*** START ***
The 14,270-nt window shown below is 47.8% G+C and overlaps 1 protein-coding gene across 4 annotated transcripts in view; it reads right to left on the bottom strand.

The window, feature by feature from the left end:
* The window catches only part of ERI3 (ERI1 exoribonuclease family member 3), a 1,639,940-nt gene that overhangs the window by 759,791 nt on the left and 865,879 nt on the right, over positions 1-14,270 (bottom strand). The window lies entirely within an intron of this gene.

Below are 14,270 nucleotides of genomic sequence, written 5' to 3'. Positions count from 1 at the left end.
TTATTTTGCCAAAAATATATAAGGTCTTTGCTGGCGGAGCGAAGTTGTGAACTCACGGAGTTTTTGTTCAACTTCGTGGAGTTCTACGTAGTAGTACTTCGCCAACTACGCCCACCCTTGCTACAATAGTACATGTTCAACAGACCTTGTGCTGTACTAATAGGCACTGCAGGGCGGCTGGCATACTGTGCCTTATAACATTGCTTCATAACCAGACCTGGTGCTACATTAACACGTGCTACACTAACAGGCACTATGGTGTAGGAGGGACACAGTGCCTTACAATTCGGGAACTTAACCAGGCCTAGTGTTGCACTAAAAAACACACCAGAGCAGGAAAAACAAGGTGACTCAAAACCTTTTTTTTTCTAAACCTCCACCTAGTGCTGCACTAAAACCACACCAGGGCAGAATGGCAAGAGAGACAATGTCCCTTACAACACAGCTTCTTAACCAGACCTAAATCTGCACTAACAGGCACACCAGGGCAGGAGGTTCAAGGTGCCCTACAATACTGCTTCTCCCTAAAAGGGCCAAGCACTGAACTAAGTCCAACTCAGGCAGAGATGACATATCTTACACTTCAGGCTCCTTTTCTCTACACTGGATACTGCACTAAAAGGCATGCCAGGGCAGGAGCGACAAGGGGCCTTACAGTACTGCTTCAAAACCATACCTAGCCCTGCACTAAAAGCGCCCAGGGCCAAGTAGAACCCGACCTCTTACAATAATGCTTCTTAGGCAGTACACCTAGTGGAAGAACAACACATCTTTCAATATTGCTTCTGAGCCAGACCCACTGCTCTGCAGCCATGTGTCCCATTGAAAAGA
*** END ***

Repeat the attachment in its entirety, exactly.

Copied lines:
The 14,270-nt window shown below is 47.8% G+C and overlaps 1 protein-coding gene across 4 annotated transcripts in view; it reads right to left on the bottom strand.

The window, feature by feature from the left end:
* The window catches only part of ERI3 (ERI1 exoribonuclease family member 3), a 1,639,940-nt gene that overhangs the window by 759,791 nt on the left and 865,879 nt on the right, over positions 1-14,270 (bottom strand). The window lies entirely within an intron of this gene.

Below are 14,270 nucleotides of genomic sequence, written 5' to 3'. Positions count from 1 at the left end.
TTATTTTGCCAAAAATATATAAGGTCTTTGCTGGCGGAGCGAAGTTGTGAACTCACGGAGTTTTTGTTCAACTTCGTGGAGTTCTACGTAGTAGTACTTCGCCAACTACGCCCACCCTTGCTACAATAGTACATGTTCAACAGACCTTGTGCTGTACTAATAGGCACTGCAGGGCGGCTGGCATACTGTGCCTTATAACATTGCTTCATAACCAGACCTGGTGCTACATTAACACGTGCTACACTAACAGGCACTATGGTGTAGGAGGGACACAGTGCCTTACAATTCGGGAACTTAACCAGGCCTAGTGTTGCACTAAAAAACACACCAGAGCAGGAAAAACAAGGTGACTCAAAACCTTTTTTTTTCTAAACCTCCACCTAGTGCTGCACTAAAACCACACCAGGGCAGAATGGCAAGAGAGACAATGTCCCTTACAACACAGCTTCTTAACCAGACCTAAATCTGCACTAACAGGCACACCAGGGCAGGAGGTTCAAGGTGCCCTACAATACTGCTTCTCCCTAAAAGGGCCAAGCACTGAACTAAGTCCAACTCAGGCAGAGATGACATATCTTACACTTCAGGCTCCTTTTCTCTACACTGGATACTGCACTAAAAGGCATGCCAGGGCAGGAGCGACAAGGGGCCTTACAGTACTGCTTCAAAACCATACCTAGCCCTGCACTAAAAGCGCCCAGGGCCAAGTAGAACCCGACCTCTTACAATAATGCTTCTTAGGCAGTACACCTAGTGGAAGAACAACACATCTTTCAATATTGCTTCTGAGCCAGACCCACTGCTCTGCAGCCATGTGTCCCATTGAAAAGA